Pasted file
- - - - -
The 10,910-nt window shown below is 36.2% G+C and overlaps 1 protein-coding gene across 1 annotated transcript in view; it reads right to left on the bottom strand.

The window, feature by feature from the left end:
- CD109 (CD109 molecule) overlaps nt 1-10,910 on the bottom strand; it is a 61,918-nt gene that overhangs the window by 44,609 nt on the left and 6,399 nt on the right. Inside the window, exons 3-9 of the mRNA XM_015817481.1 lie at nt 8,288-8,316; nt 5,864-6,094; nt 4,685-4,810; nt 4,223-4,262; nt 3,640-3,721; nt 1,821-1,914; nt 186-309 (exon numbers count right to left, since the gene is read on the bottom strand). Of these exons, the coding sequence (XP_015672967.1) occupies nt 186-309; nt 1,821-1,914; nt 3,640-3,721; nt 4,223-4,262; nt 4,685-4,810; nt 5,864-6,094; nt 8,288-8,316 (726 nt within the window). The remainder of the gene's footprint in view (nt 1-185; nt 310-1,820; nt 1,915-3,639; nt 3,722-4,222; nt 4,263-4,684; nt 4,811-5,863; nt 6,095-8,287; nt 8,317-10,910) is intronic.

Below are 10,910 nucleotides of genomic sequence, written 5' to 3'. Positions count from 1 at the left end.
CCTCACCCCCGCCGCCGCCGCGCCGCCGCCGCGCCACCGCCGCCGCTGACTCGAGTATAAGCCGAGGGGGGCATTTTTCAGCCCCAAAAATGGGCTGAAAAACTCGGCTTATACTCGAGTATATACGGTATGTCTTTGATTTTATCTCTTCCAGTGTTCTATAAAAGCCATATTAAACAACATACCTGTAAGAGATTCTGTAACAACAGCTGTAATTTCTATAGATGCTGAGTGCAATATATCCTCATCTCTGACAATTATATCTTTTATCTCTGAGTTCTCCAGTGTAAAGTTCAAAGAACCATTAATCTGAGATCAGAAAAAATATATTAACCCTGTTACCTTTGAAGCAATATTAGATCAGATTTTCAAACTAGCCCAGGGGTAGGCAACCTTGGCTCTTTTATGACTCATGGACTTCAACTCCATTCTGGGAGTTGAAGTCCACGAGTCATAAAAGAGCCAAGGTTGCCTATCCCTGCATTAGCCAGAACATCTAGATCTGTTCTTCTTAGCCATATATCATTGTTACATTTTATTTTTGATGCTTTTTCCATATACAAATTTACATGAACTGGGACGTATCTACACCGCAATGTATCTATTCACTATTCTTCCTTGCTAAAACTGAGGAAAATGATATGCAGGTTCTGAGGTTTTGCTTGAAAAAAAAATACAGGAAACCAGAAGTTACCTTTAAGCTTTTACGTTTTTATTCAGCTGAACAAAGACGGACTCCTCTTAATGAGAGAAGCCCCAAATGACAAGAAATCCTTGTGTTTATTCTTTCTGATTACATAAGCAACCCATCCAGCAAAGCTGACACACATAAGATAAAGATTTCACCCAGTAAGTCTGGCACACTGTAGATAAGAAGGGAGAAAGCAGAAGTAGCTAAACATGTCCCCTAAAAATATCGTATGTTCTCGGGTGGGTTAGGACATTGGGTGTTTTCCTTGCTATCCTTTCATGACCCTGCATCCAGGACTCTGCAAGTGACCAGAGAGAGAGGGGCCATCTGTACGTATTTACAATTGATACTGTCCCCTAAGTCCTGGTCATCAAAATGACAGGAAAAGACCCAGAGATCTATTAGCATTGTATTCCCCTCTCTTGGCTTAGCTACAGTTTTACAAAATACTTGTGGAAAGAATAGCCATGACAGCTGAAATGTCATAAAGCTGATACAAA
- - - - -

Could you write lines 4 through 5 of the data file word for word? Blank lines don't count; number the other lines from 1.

Below are 10,910 nucleotides of genomic sequence, written 5' to 3'. Positions count from 1 at the left end.
CCTCACCCCCGCCGCCGCCGCGCCGCCGCCGCGCCACCGCCGCCGCTGACTCGAGTATAAGCCGAGGGGGGCATTTTTCAGCCCCAAAAATGGGCTGAAAAACTCGGCTTATACTCGAGTATATACGGTATGTCTTTGATTTTATCTCTTCCAGTGTTCTATAAAAGCCATATTAAACAACATACCTGTAAGAGATTCTGTAACAACAGCTGTAATTTCTATAGATGCTGAGTGCAATATATCCTCATCTCTGACAATTATATCTTTTATCTCTGAGTTCTCCAGTGTAAAGTTCAAAGAACCATTAATCTGAGATCAGAAAAAATATATTAACCCTGTTACCTTTGAAGCAATATTAGATCAGATTTTCAAACTAGCCCAGGGGTAGGCAACCTTGGCTCTTTTATGACTCATGGACTTCAACTCCATTCTGGGAGTTGAAGTCCACGAGTCATAAAAGAGCCAAGGTTGCCTATCCCTGCATTAGCCAGAACATCTAGATCTGTTCTTCTTAGCCATATATCATTGTTACATTTTATTTTTGATGCTTTTTCCATATACAAATTTACATGAACTGGGACGTATCTACACCGCAATGTATCTATTCACTATTCTTCCTTGCTAAAACTGAGGAAAATGATATGCAGGTTCTGAGGTTTTGCTTGAAAAAAAAATACAGGAAACCAGAAGTTACCTTTAAGCTTTTACGTTTTTATTCAGCTGAACAAAGACGGACTCCTCTTAATGAGAGAAGCCCCAAATGACAAGAAATCCTTGTGTTTATTCTTTCTGATTACATAAGCAACCCATCCAGCAAAGCTGACACACATAAGATAAAGATTTCACCCAGTAAGTCTGGCACACTGTAGATAAGAAGGGAGAAAGCAGAAGTAGCTAAACATGTCCCCTAAAAATATCGTATGTTCTCGGGTGGGTTAGGACATTGGGTGTTTTCCTTGCTATCCTTTCATGACCCTGCATCCAGGACTCTGCAAGTGACCAGAGAGAGAGGGGCCATCTGTACGTATTTACAATTGATACTGTCCCCTAAGTCCTGGTCATCAAAATGACAGGAAAAGACCCAGAGATCTATTAGCATTGTATTCCCCTCTCTTGGCTTAGCTACAGTTTTACAAAATACTTGTGGAAAGAATAGCCATGACAGCTGAAATGTCATAAAGCTGATACAAA